Prelude FLNG which is an industry first is progressing well, the Croxfield will provide part of the gas supply for Prelude and we are discussing with Nexus to take an 80% stake in Crux and develop an FPSO over there to commercialize the liquids content. We’ve entered to the Abadi FLNG project in Indonesia and in Lebanon is a 30% stake and we have bought Bow Energy which will allow us to increase to train size in Arrow LNG.

Overall, Shell has around 50 million tons per annum of new LNG options on the study. We’ve also made progress on LNG sales. With contracts for 6 million tons per annum of LNG sales signed in 2011, linked to oil markets and valued at $100 billion dollar at today’s prices. These are portfolio deals. That means the gas isn’t linked to any particular supply project.

Now, turning to the Deepwater Gulf of Mexico, This is an important region for Shell. We are one of the largest players in the industry here. The moratorium announced in 2010 after the spill that brings delays industry wide. The moratorium ended in 2011 and the new safety standards in the regions are pretty similar to the one we have at Shell.

The slowdown in the gulf is still having an impact on our drilling program but we are really regaining momentum here. The development priorities beyond the projects which are under construction are to launch new up class developments at Rechoa and Upo discoveries and you can see the time lines we are using there. We are also getting back to work on exploration in the Gulf of Mexico with at least five wells planned for 2012.

Now, let me turn to our heartlands. We have some large projects on the way in Shell’s additional heartlands. These are place like new oil in the UK Atlantic margin and new gas investments in Asia Pacific for Shell’s LNG joint ventures there. Much of this investment is non-operated it’s an important part of maintaining Shell’s cash flows from these profitable and long life basins. So, when you put all of these together we expect to see attractive growth in upstream in the next few years. I look for financial growth here, not simply chasing the barrels. And you can see the impact this is having on our production mix which grows in the Americas, in the resource plays and steep water and grows in Middle-east and Asia Pacific integrated gas. So, those are some comments on growth plans for the next few years and you can see we have some exciting projects underway here.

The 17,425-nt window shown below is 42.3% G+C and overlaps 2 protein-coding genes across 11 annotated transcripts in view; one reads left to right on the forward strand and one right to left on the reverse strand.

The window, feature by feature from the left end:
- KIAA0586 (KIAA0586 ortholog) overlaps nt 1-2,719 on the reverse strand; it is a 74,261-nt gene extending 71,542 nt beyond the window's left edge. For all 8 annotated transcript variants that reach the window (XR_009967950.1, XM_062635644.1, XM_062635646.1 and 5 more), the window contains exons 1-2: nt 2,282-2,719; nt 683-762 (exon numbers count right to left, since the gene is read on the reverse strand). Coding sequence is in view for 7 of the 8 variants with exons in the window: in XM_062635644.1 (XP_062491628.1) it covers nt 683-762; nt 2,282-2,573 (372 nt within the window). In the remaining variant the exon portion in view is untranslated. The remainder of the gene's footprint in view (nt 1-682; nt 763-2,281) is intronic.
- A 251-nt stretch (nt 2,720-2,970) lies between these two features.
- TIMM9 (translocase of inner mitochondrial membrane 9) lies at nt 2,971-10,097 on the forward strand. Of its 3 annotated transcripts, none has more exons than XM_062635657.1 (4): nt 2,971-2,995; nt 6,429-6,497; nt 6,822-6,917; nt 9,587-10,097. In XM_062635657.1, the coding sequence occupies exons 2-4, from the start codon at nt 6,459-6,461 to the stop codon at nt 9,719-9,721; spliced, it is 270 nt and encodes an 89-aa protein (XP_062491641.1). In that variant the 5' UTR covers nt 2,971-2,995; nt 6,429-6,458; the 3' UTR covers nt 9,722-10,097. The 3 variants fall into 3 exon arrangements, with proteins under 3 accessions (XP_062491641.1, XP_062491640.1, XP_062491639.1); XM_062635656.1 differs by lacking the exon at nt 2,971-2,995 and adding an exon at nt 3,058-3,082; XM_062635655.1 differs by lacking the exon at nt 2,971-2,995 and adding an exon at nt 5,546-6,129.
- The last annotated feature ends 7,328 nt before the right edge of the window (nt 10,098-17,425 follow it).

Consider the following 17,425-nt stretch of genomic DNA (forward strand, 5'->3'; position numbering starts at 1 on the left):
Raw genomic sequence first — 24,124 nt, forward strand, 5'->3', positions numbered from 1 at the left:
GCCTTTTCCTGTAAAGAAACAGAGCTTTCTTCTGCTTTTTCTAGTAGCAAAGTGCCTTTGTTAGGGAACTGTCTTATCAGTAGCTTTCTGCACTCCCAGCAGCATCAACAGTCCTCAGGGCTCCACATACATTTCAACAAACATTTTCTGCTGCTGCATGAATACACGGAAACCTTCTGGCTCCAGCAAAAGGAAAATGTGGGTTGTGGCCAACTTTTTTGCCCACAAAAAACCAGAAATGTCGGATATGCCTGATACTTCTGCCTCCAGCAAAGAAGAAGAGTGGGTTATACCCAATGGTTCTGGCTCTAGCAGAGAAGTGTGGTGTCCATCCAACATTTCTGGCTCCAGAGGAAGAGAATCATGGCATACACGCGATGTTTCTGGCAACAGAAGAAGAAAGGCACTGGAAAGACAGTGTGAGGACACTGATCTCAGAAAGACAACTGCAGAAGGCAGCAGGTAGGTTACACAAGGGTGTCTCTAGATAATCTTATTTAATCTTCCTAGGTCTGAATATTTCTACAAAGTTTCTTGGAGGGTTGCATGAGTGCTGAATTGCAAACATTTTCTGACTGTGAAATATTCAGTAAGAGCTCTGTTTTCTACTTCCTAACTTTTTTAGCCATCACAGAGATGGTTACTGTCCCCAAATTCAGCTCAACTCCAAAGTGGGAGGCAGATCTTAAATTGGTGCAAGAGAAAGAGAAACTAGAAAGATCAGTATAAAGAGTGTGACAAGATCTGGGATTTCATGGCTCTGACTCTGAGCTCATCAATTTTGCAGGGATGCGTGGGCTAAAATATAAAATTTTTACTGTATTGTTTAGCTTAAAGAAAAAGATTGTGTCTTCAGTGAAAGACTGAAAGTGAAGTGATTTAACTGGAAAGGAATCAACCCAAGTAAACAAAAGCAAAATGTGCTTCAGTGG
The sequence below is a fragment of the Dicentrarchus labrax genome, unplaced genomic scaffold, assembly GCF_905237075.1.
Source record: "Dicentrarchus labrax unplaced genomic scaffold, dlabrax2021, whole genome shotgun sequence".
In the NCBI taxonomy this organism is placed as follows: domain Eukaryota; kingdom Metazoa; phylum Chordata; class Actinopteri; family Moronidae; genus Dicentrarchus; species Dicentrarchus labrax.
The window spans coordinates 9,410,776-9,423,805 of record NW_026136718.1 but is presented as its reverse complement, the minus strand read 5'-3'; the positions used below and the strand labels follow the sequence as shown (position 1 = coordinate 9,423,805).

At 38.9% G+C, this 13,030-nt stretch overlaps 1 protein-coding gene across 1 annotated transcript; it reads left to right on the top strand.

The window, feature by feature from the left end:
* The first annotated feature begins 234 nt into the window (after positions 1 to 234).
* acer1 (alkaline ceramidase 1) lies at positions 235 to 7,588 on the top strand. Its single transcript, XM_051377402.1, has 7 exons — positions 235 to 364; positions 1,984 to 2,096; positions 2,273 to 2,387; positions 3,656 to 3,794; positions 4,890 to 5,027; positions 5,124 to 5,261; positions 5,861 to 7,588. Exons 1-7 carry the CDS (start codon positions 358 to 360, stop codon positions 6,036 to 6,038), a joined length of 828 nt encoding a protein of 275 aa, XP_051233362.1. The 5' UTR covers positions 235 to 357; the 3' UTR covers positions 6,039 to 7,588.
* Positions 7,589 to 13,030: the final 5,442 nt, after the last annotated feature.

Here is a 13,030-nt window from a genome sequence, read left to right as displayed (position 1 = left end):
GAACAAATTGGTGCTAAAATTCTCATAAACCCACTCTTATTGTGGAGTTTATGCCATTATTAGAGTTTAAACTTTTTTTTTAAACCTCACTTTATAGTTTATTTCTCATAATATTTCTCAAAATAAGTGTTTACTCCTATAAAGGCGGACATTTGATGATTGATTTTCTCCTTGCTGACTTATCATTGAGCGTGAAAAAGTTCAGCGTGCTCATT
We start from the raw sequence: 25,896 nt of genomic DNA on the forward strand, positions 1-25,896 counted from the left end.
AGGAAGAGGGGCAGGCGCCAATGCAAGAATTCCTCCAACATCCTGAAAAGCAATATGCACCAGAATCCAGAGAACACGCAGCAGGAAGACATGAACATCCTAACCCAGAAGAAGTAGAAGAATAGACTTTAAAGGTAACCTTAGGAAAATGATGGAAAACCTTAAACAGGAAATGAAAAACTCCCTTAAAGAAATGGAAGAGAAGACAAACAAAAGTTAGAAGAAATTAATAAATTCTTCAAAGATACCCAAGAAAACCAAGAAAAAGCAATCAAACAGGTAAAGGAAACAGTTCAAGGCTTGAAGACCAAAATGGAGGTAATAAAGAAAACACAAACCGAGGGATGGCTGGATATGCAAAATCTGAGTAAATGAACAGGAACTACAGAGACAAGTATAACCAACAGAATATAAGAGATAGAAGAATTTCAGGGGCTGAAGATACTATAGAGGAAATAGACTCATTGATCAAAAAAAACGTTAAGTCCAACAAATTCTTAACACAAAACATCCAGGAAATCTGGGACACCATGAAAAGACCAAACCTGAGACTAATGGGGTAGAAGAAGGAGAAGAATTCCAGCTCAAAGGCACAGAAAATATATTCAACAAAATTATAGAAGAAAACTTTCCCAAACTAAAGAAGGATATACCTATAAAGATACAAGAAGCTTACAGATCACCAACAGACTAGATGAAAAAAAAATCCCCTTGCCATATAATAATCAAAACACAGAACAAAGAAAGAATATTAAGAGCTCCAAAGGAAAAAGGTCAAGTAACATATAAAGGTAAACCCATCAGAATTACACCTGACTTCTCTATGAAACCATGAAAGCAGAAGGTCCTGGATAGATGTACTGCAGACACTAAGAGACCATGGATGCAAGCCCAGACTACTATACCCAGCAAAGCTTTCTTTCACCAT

Now, before I hand back to Simon on the financial side, let me also update on some of the options which we are maturing so it’s a next generation of project options and long term investments.

Some 80% of our capital investments is going into upstream. We are also investing in very selective growths in downstream as well. As you all know, Port Arthur refinery expansion in the Gulf Coast is coming on stream during the first half of 2012. We are also working on new potential chemicals capacity in the North America and in Qatar which will be integrated with the upstream gas for feedstock.

We are investing in selective growths in oil products for example in China and continued momentum in Brazil bio-fuels. I think overall, we will continue to have a measured approach to downstream manufacturing, relatively small stakes in new manufacturing assets, building just one or two at a time and positioning for low cost advantaged feed stocks and market growth potentials.

So, let me now turn to options in upstream. We had five new exploration finds in 2011 including French, Guiana and more gas resources in offshore Australia. We are also working hard to add more acreage to our exploration portfolio. We look for acreage in established place, in frontier positions where the sub-surface is less well understood but the rewards are potentially very high. But the nature of the exploration is changing. With onshore resource plays in tight gas and liquids-rich shares which are driven by land acquisitions and drill outs alongside more traditional offshore activities.

We made a series of resource based deals in 2011 including liquids-rich shales in several countries. In total we spent some $6 billion last year on exploration activities and pulled on these during 2011 adding over 4 billion BOE of potential resources. Combining exploration and deals over the last four years we have added around 13 billion barrels of resources for some $30 billion or at the cost of some $2 to $3 per BOE.

Now, here you have got two examples of exploration appraisal progress in ’11. French Guiana, this discovery tested entirely new oil play. This oil discovery is a stratigraphic trap, it means that defining the edges of the reservoirs is complicated and this will need some careful appraisal. We think that in French Guiana the well confirms now over 300 million BOEs. We are planning two wells in this block in 2012 which have the potential to increase these estimates as we explore these new exciting plays.